POSTSCRIPT / December 11, 2005 / Sunday


Philippine STAR Columnist

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Choosing Chief Justice by seniority rule absurd

ABSURD RULE: There is a campaign to have the successor of Chief Justice Hilario G. Davide Jr., who retires on Dec. 19, chosen or appointed on the basis of seniority.

If seniority were the rule, there would no longer be any need for nominations, for screening by the Judicial and Bar Council, and for the sound discretion of the appointing power, the President, in choosing the Chief Justice.

If seniority were the rule, nobody outside the high court would ever have a chance to be appointed Chief Justice on the spot. On the contrary, history shows that outsiders had been named to the top SC post without “seniority” propping them up.

If seniority were the rule, the SC justices would just keep going up in the chronological and mechanical order of their entry into the tribunal. They would not have to do anything, except to stay alive until they automatically become Chief Justice or retire due to age, whichever comes first.

The “seniority rule” as applied to the selection and appointment of the Chief Justice is absurd.

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GMA MUM: Three senior members of the Supreme Court — Justices Artemio V. Panganiban, Reynato S. Puno and Leonardo A. Quisumbing — were nominated in that order by the Judicial and Bar Council to replace Chief Justice Davide upon his coming retirement.

Under the Constitution, President Gloria Arroyo is empowered to appoint any of the nominees. Prudently, she has not given any hint of her preference.

When I asked her days ago what her criteria were for the incoming Chief Justice, she sidestepped the question. Instead, she said that all the three justices nominated were eminent jurists and were qualified.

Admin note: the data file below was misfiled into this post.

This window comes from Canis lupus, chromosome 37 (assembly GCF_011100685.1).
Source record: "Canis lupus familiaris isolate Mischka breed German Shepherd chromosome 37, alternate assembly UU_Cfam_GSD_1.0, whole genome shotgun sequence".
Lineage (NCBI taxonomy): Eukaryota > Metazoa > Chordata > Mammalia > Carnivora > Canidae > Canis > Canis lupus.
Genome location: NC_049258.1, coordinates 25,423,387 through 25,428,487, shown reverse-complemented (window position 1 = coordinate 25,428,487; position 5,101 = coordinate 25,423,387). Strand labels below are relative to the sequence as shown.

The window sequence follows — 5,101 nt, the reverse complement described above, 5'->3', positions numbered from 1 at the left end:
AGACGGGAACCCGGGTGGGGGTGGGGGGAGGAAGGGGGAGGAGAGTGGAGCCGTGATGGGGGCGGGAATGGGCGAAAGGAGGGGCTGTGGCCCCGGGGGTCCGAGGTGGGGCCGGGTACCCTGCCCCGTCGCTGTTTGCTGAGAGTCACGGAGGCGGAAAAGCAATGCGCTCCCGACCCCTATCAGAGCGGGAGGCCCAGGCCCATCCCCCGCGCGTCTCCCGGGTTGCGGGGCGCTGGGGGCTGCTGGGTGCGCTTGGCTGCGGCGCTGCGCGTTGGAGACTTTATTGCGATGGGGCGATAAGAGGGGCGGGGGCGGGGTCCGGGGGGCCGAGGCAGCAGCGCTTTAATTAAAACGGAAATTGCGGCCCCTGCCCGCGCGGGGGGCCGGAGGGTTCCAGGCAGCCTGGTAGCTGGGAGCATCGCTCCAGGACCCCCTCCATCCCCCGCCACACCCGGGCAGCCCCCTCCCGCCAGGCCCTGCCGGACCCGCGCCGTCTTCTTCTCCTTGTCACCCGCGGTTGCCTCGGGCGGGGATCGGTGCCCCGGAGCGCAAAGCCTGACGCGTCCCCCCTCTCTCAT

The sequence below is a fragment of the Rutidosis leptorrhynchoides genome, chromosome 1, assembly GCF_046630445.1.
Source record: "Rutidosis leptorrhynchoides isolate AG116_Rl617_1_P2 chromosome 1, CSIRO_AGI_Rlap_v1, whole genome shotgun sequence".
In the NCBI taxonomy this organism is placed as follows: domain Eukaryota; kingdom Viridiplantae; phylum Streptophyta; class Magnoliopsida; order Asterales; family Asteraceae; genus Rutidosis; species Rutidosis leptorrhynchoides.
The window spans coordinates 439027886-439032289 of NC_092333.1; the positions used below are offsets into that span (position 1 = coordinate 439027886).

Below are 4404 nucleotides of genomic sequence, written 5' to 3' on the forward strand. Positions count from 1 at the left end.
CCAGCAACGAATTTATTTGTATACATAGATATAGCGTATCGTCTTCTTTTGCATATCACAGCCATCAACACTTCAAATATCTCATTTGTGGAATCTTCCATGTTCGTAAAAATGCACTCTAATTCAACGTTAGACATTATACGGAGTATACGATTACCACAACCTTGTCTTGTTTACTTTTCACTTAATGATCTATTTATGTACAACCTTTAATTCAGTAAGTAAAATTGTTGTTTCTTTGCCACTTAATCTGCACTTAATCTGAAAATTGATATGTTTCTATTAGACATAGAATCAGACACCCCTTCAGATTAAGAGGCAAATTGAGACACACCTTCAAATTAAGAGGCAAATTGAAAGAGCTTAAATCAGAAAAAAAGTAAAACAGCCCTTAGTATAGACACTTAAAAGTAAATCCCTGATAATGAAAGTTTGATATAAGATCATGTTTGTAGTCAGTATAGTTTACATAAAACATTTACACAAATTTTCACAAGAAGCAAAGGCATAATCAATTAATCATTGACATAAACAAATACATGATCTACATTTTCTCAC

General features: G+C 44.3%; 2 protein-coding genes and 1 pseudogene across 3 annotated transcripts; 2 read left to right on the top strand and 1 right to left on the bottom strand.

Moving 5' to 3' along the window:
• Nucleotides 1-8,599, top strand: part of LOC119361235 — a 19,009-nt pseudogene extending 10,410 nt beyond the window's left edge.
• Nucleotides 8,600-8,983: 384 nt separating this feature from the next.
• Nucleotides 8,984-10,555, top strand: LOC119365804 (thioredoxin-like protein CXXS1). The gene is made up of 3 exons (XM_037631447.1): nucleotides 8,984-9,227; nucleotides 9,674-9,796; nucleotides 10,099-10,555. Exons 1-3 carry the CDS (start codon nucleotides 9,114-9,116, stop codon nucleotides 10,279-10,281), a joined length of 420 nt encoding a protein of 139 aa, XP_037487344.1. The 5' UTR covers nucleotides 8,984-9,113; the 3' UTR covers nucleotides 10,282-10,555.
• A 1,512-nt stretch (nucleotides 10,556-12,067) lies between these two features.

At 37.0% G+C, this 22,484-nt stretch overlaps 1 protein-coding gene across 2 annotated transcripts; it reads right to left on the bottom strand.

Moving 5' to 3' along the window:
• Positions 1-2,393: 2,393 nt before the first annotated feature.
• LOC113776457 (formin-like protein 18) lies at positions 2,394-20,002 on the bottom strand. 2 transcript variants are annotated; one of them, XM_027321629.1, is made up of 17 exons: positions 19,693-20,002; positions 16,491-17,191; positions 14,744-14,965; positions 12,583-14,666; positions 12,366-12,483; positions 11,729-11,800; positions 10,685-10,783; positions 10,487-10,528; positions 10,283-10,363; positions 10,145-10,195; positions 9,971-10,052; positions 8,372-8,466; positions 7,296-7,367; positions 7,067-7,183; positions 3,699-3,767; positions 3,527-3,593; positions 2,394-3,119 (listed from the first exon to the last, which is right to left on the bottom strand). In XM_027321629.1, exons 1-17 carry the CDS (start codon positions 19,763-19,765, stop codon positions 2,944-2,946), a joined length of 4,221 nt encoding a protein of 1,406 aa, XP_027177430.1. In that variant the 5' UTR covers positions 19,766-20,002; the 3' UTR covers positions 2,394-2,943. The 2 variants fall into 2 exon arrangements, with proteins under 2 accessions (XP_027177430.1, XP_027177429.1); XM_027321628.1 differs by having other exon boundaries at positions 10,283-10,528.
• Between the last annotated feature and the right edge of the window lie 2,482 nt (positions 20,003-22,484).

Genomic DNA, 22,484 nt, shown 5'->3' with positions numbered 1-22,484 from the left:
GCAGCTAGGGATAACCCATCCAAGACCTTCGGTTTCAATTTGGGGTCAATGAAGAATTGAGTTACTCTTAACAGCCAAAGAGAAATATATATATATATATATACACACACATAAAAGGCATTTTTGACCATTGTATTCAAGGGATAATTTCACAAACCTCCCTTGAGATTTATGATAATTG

While that remark was, I think, meant to evade being pinned down and showing her hand, it could also be seen as revealing that, at the back of her mind, seniority was not the only consideration.

If seniority were the criterion guiding the President, she would NOT have said that all three nominees (also meaning, any one of them) were qualified to be Chief Justice. Impliedly, no one is the most qualified by virtue of seniority.

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NO BASIS: The advocates of the “seniority rule” argue that President Arroyo must appoint Puno, because he was named associate justice in 1993, while Panganiban got into the Supreme Court in 1995 and Quisumbing in 1998.

They claim that the “seniority rule” has been consistently followed since the High Court was organized in 1901. This line has no basis in fact and in law.

It is not true that seniority has been consistently followed. From its establishment in 1901 to the present, the Supreme Court has had 20 Chief Justices, namely: Cayetano Arellano, Victorino Mapa, Manuel Araullo, Ramon Avanceña, Jose Yulo, Jose Abad Santos, Manuel Moran, Ricardo Paras, Cesar Bengzon, Roberto Concepcion, Querube Makalintal, Fred Ruiz Castro, Enrique Fernando, Felix Makasiar, Ramon Aquino, Claudio Teehankee, Pedro Yap, Marcelo Fernan, Andres Narvasa, and Hilario Davide Jr.

Half of these 20 Chief Justices were not the most senior when they were appointed.

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TEN JUNIORS: Note the lack of seniority of these 10 Chief Justices at the time of their appointment:

  1. Cayetano Arellano — because he was the first CJ, there could have possibly been no seniority to be either observed or disregarded.
  2. Victorino Mapa — the most senior then was Florentino Torres.
  3. Manuel Araullo — Finley Johnson was senior.
  4. Ramon Avanceña — Finley Johnson, Thomas Street and George Malcolm were senior.
  5. Jose Yulo — he was not even an Associate Justice when appointed Chief Justice (he was an outsider).
  6. Felix Makasiar — Claudio Teehankee was senior.
  7. Ramon Aquino — Claudio Teehankee was senior.
  8. Pedro Yap –Ameurfina Herrera and Hugo Gutierrez were senior.
  9. Marcelo Fernan — Ameurfina Herrera and Hugo Gutierrez were senior.
  10. Andres Narvasa — Ameurfina Herrera and Hugo Gutierrez were senior.

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JUMBLED JUSTICES: A little explanation on Yap, Fernan and Narvasa: When Cory Aquino took over the presidency after the EDSA Revolt in 1986, she established a revolutionary government and abrogated the 1973 Constitution. The Supreme Court thereby lost its constitutional mooring.